Bahrain on track to achieve fiscal balance, IMF says
However, risks like tightening in global financial conditions and delays in fiscal adjustment remain
Bahrain’s fiscal reform programme and the $10 billion (Dh36.7bn) in aid pledged by its Arabian Gulf neighbours last year have reduced borrowing costs for the smallest GCC economy, the International Monetary Fund said.
Bahrain is committed to its Fiscal Balance Programme (FBP) and has started implementing elements, including the introduction of a value-added tax, the voluntary retirement scheme for public-sector employees, and efficiency measures to reduce expenditures, the Washington-based lender said in a statement after concluding its annual consultation to its member nation.
The IMF's executive directors “commended authorities for their efforts to address fiscal and external vulnerabilities”, but said macroeconomic challenges persist and risks, such as potential tightening in global financial conditions and delays in fiscal adjustment, remain.
“[The] directors encouraged further structural reforms to support diversification and private sector-led inclusive growth,” the IMF said.
They also called for additional fiscal and structural reform efforts to strengthen the kingdom’s economy, while preserving financial stability.
The lender saw “merit in additional fiscal consolidation measures, including introducing direct taxes, reducing VAT exemptions, and phasing out un-targeted subsidies, while protecting the vulnerable.
The IMF executive board welcomed the ongoing efforts to strengthen debt management and institutionalise the fiscal framework and encouraged authorities to promote greater data transparency to enhance the credibility of their fiscal reform plans.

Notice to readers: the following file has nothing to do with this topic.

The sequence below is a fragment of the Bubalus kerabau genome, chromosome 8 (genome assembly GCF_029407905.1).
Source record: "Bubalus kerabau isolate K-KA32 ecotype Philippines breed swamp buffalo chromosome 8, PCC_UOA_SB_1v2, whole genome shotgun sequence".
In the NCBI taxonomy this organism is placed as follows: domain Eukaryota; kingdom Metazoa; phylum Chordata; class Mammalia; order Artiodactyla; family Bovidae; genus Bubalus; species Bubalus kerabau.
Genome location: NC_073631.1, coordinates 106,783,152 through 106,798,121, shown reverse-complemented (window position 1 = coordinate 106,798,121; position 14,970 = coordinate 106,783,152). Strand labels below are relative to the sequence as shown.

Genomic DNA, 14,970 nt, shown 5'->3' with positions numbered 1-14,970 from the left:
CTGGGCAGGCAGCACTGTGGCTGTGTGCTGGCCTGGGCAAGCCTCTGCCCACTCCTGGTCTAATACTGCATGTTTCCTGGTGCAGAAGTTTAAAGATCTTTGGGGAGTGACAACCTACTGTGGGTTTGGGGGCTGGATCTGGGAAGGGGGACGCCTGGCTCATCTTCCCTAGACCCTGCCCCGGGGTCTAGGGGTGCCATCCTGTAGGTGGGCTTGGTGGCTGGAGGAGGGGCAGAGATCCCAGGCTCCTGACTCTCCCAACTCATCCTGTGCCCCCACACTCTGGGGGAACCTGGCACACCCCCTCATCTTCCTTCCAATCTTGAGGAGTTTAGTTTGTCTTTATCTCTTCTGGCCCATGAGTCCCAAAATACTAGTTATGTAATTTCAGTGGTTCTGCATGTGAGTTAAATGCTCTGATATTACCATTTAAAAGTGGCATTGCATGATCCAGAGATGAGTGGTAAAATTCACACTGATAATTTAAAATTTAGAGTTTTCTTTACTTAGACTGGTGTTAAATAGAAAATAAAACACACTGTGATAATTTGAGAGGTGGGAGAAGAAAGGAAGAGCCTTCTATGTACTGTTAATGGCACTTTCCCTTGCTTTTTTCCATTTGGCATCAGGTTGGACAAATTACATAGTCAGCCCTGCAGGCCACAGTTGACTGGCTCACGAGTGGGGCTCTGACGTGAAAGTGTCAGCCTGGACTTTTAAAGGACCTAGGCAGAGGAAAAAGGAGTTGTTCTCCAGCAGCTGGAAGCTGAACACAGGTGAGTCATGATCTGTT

Bahrain last year launched efforts to eliminate its fiscal deficit by 2022 through FBP, which aims to achieve annual savings of 800 million Bahraini dinars (Dh7.8bn) in spending. The programme is based on six pillars, which include controlling public expenditure, a voluntary retirement scheme for public sector employees, streamlining distribution of cash subsidies to citizens and increasing non-oil revenues.
The $10bn financial package from the UAE, Kuwait and Saudi Arabia is comprised of long-term low interest rate loans that will not financially burden the kingdom's economy, Bahrain Central Bank governor, Rsheed Al Maraj, said earlier this year.
The island kingdom plans to tap the global capital markets to help fund its fiscal reform plan in addition to the Gulf aid, the country’s Finance Minister, Sheikh Salman bin Khalifa Al Khalifa, said in February.
Bahrain’s fiscal deficit fell to 11.7 per cent of gross domestic product in 2018, according to the IMF. Its public debt stands at 93 per cent of GDP, the highest among the GCC.
However, government plans to increase female workforce participation, lower the cost of doing business and enhance small and medium-sized enterprises’ contribution to the economy are steps in the right direction to stimulate the economy and achieve fiscal balance. A more active privatisation plan and overarching public-private partnership legislation will also be vital for the kingdom to further encourage private investment and boost economic output, the IMF said.
“Targeted education and labour market reforms will be important to promote opportunities and improve productivity.”
Updated: May 8, 2019 04:56 PM